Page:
The recipe is perfect, and all you have to do is mix the following ingredients: frost, short sunny days, beanies, sinking lures, no wind, warm gloves, icy mornings, hoodies and clean water. Stir it all up and then cook for a little while, and what you get is big grouchy bream and even bigger spiteful EPs!
Winter is my favourite time of year and 2016 will go down as one of the best on the bream and perch fishing for nearly a decade. More rain has lifted river levels over the last month or so and this will provide excellent spawning conditions for our precious black bream stocks.
Those first chilly days of winter saw the bream and EP come out to play right on cue. Big bream either side of 40cm have been common with lure or bait anglers finding them in the Nicho or Mitchell rivers, Newlands and Duck Arm and Hollands Landing.
The real hotspot for numbers of bream has once again been the lower Tambo and the average size is well up on other years, so by all means make this area your first stop during any trip. This year the upper sections of all the rivers is where we have found the much larger bream and most of the perch.
Even the lower and mid sections of the Latrobe River between Sale and Lake Wellington has been fishing well. Most of my lure sport has been in the snags using sinking hardbodies, and I’ve been brawling with quite a few big bream to 45cm and hefty perch to 49cm. Most fights I’ve won because I have beefed up my leaders to 16lb but I’ve lost the odd battle when hooks are ripped off my lures or the fish break away due to my locked up drag.
It’s been so exciting to see so many EP back on the scene. During most sessions on the water my average score would be about 8-10 bream with sizes mostly 38-45cm and 6-12 EP between 42-49cm. The numbers are modest, but the quality and size of these fish is about as good as it ever gets.
Nearly all of the perch are the biggest and hardest fighting brutes I have encountered for a very long time. Big muscled up, round-shouldered fish with tiny heads and I can just tell they are exceptionally fast growing and healthy EPs. It makes my heart sing to see them back in town and each and every perch I net is then watchfully and gently released.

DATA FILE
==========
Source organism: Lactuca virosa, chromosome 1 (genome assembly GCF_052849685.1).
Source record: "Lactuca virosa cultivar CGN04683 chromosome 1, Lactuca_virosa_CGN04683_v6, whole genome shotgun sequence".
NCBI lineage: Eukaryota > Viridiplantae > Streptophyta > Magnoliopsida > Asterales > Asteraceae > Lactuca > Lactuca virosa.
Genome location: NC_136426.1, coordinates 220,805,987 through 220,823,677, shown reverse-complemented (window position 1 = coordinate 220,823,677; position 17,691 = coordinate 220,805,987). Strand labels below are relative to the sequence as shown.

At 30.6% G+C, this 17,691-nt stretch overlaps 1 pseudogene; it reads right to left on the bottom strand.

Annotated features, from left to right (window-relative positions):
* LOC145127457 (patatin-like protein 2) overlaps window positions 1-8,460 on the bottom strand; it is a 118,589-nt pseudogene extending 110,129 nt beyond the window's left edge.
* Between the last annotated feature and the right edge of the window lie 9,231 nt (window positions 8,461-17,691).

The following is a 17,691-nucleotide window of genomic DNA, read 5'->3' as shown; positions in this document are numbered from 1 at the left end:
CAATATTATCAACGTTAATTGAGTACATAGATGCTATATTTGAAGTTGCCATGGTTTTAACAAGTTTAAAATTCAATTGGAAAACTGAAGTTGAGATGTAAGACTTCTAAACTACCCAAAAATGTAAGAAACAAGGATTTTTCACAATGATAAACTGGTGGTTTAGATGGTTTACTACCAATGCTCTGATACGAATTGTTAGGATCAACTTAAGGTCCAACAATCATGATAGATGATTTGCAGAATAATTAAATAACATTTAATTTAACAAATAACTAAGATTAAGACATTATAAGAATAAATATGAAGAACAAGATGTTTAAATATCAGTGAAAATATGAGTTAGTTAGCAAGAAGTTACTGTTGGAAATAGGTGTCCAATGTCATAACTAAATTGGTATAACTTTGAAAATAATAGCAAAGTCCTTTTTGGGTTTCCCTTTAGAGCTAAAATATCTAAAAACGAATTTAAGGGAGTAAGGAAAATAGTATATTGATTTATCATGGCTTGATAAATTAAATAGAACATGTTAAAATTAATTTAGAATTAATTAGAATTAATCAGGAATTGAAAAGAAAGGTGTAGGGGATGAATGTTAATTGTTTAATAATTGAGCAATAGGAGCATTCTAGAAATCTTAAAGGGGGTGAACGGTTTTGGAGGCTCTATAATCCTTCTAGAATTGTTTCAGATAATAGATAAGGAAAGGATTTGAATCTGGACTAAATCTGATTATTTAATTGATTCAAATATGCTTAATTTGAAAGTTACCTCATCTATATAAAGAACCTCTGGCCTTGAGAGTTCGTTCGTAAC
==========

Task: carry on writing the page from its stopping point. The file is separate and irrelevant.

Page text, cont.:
It’s been a strange winter with the blade lures. All anglers are reporting in with fairly low tallies and the size of the bream is a little down on usual. The last local bream competition back in mid June proved this, with some of the best lure anglers telling me just how tough the bream were proving to be. As usual the large schools showed up in the deep sections of the Straits and the typical river haunts, but all of those bream had major ‘lock jaw’ syndrome.
Thinking back, the last three winters have been the same and it wasn’t until about late September that the bream started munching on blade lures. I’ll bet the same thing will happen this year, so stay tuned.
In the meantime, to trick these cranky bream with blades you need to employ a lot of sneaky finesse. Find the deepest water and flick your blade over the side of the boat, as a long cast is simply a waste of time. Drop your lure directly down into the school of bream and use tiny hops to get their interest. Sometimes, the longer you pause the blade without any movement, the better your results will be.
Here’s the problem; how long do you leave it motionless? Some anglers are telling me 10 seconds is not too long. For me, leaving a lure at a standstill for three seconds is like leaving it abandoned for a whole month! I’m not good at long pauses, but my advice is let the bream tell you how long to leave the blade sitting still. Experiment until you get a few fish hooked up.
Be ready for no bites at all, and when this happens, leave those fish and make a move to find another school, maybe in deeper water. Sometimes a school of bigger or smaller sized fish will bite and even the time of day can be a trigger point. On other days, after hours of no bream and frustration, it’s best to go home early and seriously assault a fridge full of comfort food!Reads: 403